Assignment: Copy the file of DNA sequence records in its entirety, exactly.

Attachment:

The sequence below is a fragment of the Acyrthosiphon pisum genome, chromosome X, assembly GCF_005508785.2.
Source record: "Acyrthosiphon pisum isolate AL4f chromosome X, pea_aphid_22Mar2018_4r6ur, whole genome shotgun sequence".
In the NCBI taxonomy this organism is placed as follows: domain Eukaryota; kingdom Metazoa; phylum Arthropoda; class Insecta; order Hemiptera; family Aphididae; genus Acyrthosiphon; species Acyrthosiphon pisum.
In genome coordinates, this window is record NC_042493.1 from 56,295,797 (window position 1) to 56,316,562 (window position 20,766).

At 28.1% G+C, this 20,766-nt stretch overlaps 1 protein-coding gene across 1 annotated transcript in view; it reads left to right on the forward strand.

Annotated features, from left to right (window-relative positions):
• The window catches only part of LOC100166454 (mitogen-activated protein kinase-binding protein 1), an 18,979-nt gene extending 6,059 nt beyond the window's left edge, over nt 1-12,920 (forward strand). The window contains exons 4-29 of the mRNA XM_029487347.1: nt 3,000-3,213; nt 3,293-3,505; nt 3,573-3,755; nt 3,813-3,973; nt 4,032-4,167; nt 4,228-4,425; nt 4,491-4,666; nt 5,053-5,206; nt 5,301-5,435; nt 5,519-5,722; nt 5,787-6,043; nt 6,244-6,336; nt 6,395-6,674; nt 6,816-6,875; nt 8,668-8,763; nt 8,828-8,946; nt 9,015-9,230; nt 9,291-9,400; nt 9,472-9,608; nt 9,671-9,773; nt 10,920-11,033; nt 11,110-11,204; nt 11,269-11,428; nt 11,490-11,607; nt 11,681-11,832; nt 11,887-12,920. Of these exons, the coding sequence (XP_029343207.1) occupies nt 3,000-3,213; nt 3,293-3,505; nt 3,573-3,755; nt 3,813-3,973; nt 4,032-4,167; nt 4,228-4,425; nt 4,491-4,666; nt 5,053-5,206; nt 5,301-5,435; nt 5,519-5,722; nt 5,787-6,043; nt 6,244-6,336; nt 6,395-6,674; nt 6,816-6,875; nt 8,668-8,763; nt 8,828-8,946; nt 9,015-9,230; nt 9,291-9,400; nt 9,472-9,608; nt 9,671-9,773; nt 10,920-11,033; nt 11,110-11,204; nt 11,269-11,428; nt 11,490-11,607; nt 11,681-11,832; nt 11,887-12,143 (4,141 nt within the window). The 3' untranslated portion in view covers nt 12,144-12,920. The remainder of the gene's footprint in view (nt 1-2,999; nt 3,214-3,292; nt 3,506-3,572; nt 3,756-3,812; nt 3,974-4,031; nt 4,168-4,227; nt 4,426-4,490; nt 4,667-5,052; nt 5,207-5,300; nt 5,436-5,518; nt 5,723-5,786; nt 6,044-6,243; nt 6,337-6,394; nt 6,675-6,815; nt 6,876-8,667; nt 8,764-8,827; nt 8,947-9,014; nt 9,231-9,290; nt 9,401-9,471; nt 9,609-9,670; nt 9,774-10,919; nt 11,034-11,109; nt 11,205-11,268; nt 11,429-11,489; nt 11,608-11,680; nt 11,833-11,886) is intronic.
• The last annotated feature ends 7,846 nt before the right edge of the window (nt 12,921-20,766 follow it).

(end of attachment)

The sequence below is a fragment of the Acyrthosiphon pisum genome, chromosome X, assembly GCF_005508785.2.
Source record: "Acyrthosiphon pisum isolate AL4f chromosome X, pea_aphid_22Mar2018_4r6ur, whole genome shotgun sequence".
In the NCBI taxonomy this organism is placed as follows: domain Eukaryota; kingdom Metazoa; phylum Arthropoda; class Insecta; order Hemiptera; family Aphididae; genus Acyrthosiphon; species Acyrthosiphon pisum.
In genome coordinates, this window is record NC_042493.1 from 56,295,797 (window position 1) to 56,316,562 (window position 20,766).

At 28.1% G+C, this 20,766-nt stretch overlaps 1 protein-coding gene across 1 annotated transcript in view; it reads left to right on the forward strand.

Annotated features, from left to right (window-relative positions):
• The window catches only part of LOC100166454 (mitogen-activated protein kinase-binding protein 1), an 18,979-nt gene extending 6,059 nt beyond the window's left edge, over nt 1-12,920 (forward strand). The window contains exons 4-29 of the mRNA XM_029487347.1: nt 3,000-3,213; nt 3,293-3,505; nt 3,573-3,755; nt 3,813-3,973; nt 4,032-4,167; nt 4,228-4,425; nt 4,491-4,666; nt 5,053-5,206; nt 5,301-5,435; nt 5,519-5,722; nt 5,787-6,043; nt 6,244-6,336; nt 6,395-6,674; nt 6,816-6,875; nt 8,668-8,763; nt 8,828-8,946; nt 9,015-9,230; nt 9,291-9,400; nt 9,472-9,608; nt 9,671-9,773; nt 10,920-11,033; nt 11,110-11,204; nt 11,269-11,428; nt 11,490-11,607; nt 11,681-11,832; nt 11,887-12,920. Of these exons, the coding sequence (XP_029343207.1) occupies nt 3,000-3,213; nt 3,293-3,505; nt 3,573-3,755; nt 3,813-3,973; nt 4,032-4,167; nt 4,228-4,425; nt 4,491-4,666; nt 5,053-5,206; nt 5,301-5,435; nt 5,519-5,722; nt 5,787-6,043; nt 6,244-6,336; nt 6,395-6,674; nt 6,816-6,875; nt 8,668-8,763; nt 8,828-8,946; nt 9,015-9,230; nt 9,291-9,400; nt 9,472-9,608; nt 9,671-9,773; nt 10,920-11,033; nt 11,110-11,204; nt 11,269-11,428; nt 11,490-11,607; nt 11,681-11,832; nt 11,887-12,143 (4,141 nt within the window). The 3' untranslated portion in view covers nt 12,144-12,920. The remainder of the gene's footprint in view (nt 1-2,999; nt 3,214-3,292; nt 3,506-3,572; nt 3,756-3,812; nt 3,974-4,031; nt 4,168-4,227; nt 4,426-4,490; nt 4,667-5,052; nt 5,207-5,300; nt 5,436-5,518; nt 5,723-5,786; nt 6,044-6,243; nt 6,337-6,394; nt 6,675-6,815; nt 6,876-8,667; nt 8,764-8,827; nt 8,947-9,014; nt 9,231-9,290; nt 9,401-9,471; nt 9,609-9,670; nt 9,774-10,919; nt 11,034-11,109; nt 11,205-11,268; nt 11,429-11,489; nt 11,608-11,680; nt 11,833-11,886) is intronic.
• The last annotated feature ends 7,846 nt before the right edge of the window (nt 12,921-20,766 follow it).